There’s been a reflexive kerfuffle about hard-left attack dog Martyn Bradbury being told his services will no longer be required as a ‘political commentator’ by NZ public radio after he read a billious scripted rant on a recent ‘discussion panel’.
Let me be clear about my own opinion of Martyn: I think he is a sloganeering polemicist. He is also, in my personal opinion, a devious smear artist who hysterically espouses extraordinary anti-democratic ‘positions’, [see On a collision course] and wages ‘war’ on people he regards as ‘enemies’. In my observation he seeks to denigrate and libel his political opposites (of which I am not one) while dressing in left wing, liberal, culturally appropriate ‘clothing’ as if he were a politically-switched on version of comic Te Radar (he wishes!)
Bradbury was told to sling his hook by National Radio after he’d made a dick of himself (IMO) and compromised the Jim Mora show’s already tenuous hold on a semblance of political neutrality following Mad Butcher Peter Leitch’s John Key fan club president speech during the butcher’s Eight months to Mars appearance on the show.
So after Thursday’s (possibly defamatory?) rant aimed at John Key and alleging broad corruption, Bradbury was told he wouldn’t be invited back … and RNZ producers were told not to invite him back. [* see update below]
Cue the wailing and cries of ‘bias!’, ‘censorship!’, ‘corruption!’ … and calls for solidarity … with the resentful attention-seeking boomer basher launched high on virtual shoulders. Yes, outrage, then malaise amongst certain of the blogosphere and twitterverse. But, hang on, let’s look at it…
Martyrdom or moderation?
Moderation of comment streams on blogs is common. Two of the blogs which have sprung to Martyr’s defence The Standard and Red Alert, as well as those that (ahem) haven’t like Kiwiblog routinely practise moderation of their comments. Some of the new media paragons of free expression even implement elaborate ‘demerit’ systems and stand down periods, and outright bans for commenters whose words/behaviour they deem to have ‘crossed the line’.
Even blogs which proudly boast little or no moderation like Cameron Slater’s WhaleOil practice other techniques for ‘chilling’ commenters who they regard as unwelcome or ‘trolls’. A couple of months ago Cam took grave exception to a tacky, tasteless anonymous comment and in response published the commenter’s name, email address and workplace and quietly incited his ‘Army’ to harrass the guy’s employer about his foul comments — which they did, apparently. Last month I observed Cam threaten another anonymous commenter with similar exposure if he didn’t tone down his comments in these terms:
If you post any more comments comparing John Key or National with nazi’s even by inference you will never post here again, ever. You are lucky you have had this warning.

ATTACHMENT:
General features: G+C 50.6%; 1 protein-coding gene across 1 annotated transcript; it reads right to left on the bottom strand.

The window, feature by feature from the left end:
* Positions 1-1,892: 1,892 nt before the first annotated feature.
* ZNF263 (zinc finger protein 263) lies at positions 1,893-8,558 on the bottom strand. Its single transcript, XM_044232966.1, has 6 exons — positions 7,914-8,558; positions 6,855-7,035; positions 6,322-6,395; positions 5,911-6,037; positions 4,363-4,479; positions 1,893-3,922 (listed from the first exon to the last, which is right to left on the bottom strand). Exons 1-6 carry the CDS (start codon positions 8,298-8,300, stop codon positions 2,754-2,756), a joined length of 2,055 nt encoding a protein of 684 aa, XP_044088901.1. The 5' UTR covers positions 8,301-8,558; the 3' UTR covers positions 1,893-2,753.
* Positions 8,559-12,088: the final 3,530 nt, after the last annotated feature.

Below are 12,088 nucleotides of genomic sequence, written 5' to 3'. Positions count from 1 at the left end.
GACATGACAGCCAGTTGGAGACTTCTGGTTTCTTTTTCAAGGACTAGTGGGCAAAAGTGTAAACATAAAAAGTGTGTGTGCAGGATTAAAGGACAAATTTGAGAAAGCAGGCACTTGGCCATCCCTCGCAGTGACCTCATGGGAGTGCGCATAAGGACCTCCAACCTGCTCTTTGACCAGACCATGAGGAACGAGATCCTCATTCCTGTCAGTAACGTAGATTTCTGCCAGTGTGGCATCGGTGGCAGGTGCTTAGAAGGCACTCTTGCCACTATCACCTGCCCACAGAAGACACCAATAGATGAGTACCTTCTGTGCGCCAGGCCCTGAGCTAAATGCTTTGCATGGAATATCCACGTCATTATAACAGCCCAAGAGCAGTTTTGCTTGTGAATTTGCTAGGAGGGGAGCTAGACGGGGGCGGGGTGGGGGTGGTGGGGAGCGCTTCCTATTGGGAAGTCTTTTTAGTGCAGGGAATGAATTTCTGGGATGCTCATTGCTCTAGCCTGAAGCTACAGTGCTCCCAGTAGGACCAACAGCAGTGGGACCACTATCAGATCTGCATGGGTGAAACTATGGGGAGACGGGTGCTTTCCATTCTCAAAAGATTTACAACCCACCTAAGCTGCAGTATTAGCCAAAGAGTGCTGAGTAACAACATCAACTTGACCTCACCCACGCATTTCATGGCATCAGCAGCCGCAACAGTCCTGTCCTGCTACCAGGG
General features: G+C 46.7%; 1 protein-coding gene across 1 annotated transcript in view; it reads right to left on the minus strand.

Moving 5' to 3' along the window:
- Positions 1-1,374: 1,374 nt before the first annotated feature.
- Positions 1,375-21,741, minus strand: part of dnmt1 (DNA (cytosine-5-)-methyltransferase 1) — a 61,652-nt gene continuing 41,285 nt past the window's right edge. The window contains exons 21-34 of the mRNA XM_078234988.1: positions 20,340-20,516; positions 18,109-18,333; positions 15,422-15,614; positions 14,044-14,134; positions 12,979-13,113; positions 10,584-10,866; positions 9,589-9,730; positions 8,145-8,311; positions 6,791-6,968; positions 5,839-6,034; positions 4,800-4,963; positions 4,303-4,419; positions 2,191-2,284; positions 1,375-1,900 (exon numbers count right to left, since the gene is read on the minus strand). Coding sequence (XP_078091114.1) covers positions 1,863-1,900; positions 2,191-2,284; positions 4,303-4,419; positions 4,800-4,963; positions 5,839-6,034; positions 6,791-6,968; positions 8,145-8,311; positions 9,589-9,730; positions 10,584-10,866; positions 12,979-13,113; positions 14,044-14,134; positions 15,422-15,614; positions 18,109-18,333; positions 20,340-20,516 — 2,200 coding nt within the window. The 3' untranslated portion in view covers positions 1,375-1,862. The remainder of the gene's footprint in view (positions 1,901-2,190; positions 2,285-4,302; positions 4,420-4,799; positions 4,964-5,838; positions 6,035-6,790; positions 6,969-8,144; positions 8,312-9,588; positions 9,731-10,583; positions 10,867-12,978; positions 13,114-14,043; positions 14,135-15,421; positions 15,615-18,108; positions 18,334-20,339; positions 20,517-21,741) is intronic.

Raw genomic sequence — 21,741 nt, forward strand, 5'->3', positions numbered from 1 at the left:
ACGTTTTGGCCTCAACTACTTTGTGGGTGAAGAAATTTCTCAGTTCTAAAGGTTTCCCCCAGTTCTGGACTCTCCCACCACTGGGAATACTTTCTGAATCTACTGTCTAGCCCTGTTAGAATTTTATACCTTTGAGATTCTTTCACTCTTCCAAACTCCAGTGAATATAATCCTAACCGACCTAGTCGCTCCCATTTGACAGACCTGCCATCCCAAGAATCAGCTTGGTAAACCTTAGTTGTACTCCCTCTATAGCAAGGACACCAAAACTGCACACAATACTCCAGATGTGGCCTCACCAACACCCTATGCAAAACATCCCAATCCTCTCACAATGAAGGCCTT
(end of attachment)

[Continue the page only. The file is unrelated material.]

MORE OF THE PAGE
I’ve been getting sick of your constant drivel, oh and I know who you are, and that could get embarrassing.
(Intriguing that it’s John Key that gets defended with such zeal, huh?)
On this blog, The Paepae, I delete spam and comments that could be defamatory or just seem like spiteful attacks without basis. Discussing it with other less obscure 😉 bloggers, I think that’s a pretty common standard.
Martyn Bradbury acted like a troll on Jim Mora’s show — or as others have said, like a very poorly behaved house guest, disrespectful of the host. He wore out his welcome.
It is natural, fit and proper for a radio producer to assess a guest’s performance and make a decision about future suitability. I arranged thousands of interviews, guest appearances, correspondents and commentators on the radio in my time with the Paul Holmes Breakfast. When assessing a guest’s performance etc, one of the factors we had to balance (no pun) was the Broadcasting Standards Authority codes of practice.
Some got invited back. Others didn’t. So what?
* UPDATE: This, from the 3News.co.nz website, clarifies RNZ’s position …
A spokesperson for Radio New Zealand released this statement to 3 News this afternoon [Monday]
“Mr Bradbury’s invitation to take part in The Panel discussion segment was withdrawn because his personal comments about the Prime Minister were deemed to be in breach of Radio New Zealand’s editorial requirements for fairness and balance. One of his comments was regarded as being potentially defamatory.
“Mr Bradbury’s comments were inconsistent with information he had provided to programme producers before going on air.
“Mr Bradbury later apologised to the programme’s executive producer. It was made clear to him that while his invitation to appear as an occasional guest on The Panel was being withdrawn, it was not a ‘lifelong ban’ and it did not apply to other Radio New Zealand programmes.”